*This story was written by our local friend from Bruneian Eats, who loves hunting for new and classic food in Brunei Darussalam.

Seria and Kuala Belait (KB) are often deemed quiet, laid-back towns. These towns, which are about 100 kilometres away from the Brunei capital, are located in the country’s largest district, Belait.

I often only stop by on my way to and from Miri but do not make plans to visit. However, beneath it all, they offer a great food scene with dishes that have been around for years. I set out with some local buddies to try out their favourite munching spots including Phang Bun Hin stall and Lee Teck Ming stall located in the Seria food court, as well as Lee Loi Fatt in Tudung Saji, KB.

Above & below: Seria Food Court, otherwise known as ‘Kompleks Sri Selera Seria’ (Photos: Google Maps)

First stop – Kolomee!

Kolomee from Phang Bun Hin (Photos: Bruneian Eats)

At the Seria food court, my friends and I ordered a Kolomee from Phang Bun Hin. The Kolomee consisted of noodles mixed in a thin sauce which coated the noodles just enough so that it was still slightly dry. The noodles are then topped with some well-marinated soy sauce minced chicken, slices of fish cakes, chicken char siu, fried shallots and green onions. The noodles themselves were slightly greasychewy with a bite to them and had a nice salty flavour. The minced chicken also offered a pleasant savoury bite to the dish. Combined with the aroma of the fried shallots and the fresh green onions, the whole dish was a well-balanced mix of deep and fresh flavours. Cost of the kolomee was B$2.

Second stop – Fried Kway Teow

Kway teow goreng from Lee Teck Ming stall

From the Lee Teck Ming stall, we ordered a couple plates of kway teow goreng. We ordered ours to come with eggs and taugeh (bean sprouts) but these are customisable. What I felt really stood out with these noodles were the pleasant char aroma, which is sometimes called “breath of the wok” or Wok-hei. Though slightly on the greasy side, the noodles were still nicely seasoned being just salty. They were also thin and soft but not mushy. Additionally, the bean sprouts were cooked just right with a great snap to them. Cost of the kway teow goreng was B$2 per plate.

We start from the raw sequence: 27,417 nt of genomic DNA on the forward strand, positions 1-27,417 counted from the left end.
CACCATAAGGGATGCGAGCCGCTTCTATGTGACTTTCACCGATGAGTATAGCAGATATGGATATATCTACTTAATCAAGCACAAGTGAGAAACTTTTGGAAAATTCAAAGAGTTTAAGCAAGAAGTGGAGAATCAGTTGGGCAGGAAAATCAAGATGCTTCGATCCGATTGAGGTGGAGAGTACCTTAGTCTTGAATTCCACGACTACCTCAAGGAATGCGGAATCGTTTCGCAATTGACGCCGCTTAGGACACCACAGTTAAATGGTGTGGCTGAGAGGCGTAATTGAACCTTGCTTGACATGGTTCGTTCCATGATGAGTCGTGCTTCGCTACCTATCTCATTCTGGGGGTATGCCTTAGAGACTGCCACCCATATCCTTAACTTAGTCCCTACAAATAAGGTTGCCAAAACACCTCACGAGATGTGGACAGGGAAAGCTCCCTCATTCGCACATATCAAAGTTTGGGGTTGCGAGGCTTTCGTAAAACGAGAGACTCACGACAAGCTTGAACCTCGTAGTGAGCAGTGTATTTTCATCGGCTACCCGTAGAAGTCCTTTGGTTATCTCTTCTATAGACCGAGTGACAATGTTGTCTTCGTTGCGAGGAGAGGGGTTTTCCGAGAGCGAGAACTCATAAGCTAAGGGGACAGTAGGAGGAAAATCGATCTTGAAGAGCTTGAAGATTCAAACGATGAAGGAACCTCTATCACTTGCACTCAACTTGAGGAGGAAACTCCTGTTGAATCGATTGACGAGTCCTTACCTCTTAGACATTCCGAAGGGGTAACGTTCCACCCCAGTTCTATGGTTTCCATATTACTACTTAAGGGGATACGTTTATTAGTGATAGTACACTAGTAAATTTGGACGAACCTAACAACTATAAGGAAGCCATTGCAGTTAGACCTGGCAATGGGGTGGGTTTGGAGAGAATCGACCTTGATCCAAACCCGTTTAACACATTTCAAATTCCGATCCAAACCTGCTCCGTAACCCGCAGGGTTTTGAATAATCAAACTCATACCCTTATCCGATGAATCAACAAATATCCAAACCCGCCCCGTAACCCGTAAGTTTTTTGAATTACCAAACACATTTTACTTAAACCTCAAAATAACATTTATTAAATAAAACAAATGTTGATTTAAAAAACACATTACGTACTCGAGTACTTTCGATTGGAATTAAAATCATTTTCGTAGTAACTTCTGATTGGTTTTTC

Third stop – Chicken Rice & Rojak

Drop by Lee Loi Fatt for some roasted chicken rice and rojak

Lee Loi Fatt is located at Tudong Saji, KB (Photo: Google Maps)

Lastly, we headed off to Lee Loi Fatt for some roasted chicken rice and rojak. One thing I immediately noticed about the chicken rice was how the chicken sauce was thicker and sweeter than I was anticipating. Meanwhile, the chili sauce that came with it had a nice saltiness, slight spicy kick and garlicky aroma. The chicken, however, was a little tough and did not soak up as much of the sauce as I thought. Nonetheless, the chicken-flavoured rice was extremely fragrant and savoury. Perhaps, the most exciting was the rojak which we ordered to come with squid and yam fritters(again these are customisable).  The squid was boiled to tender and the yam fritters had an amazingly thin and crunchy outer layer with a fluffy inside. Additionally, the thick sauce on the rojak coated everything so well and had a great balance of sweet and salty with a mild nutty flavour from the crushed peanuts. Though generally a superb dish, I did eat several pieces of squid which had an odd smell. 

These are the places that my friends have often encouraged me to visit whenever I am in Seria and KB. What are some of the eateries there that you would frequent? Have you tried any of the food stalls mentioned in this story? If so, let me know your thoughts in the comments section below.

What food would you like Neue & Bruneian Eats to check out for the next story?


*You can follow ‘Bruneian Eats’ on Instagram by clicking here. To visit the ‘Bruneian Eats’ blog, click here. ‘Neue’ was unable collaborate with ‘Bruneian Eats’ for the “Big Mac vs Whopper: Which is your favourite?” story, as she was on an overseas trip. But we look forward to working with her on future ‘Food Fight’ stories.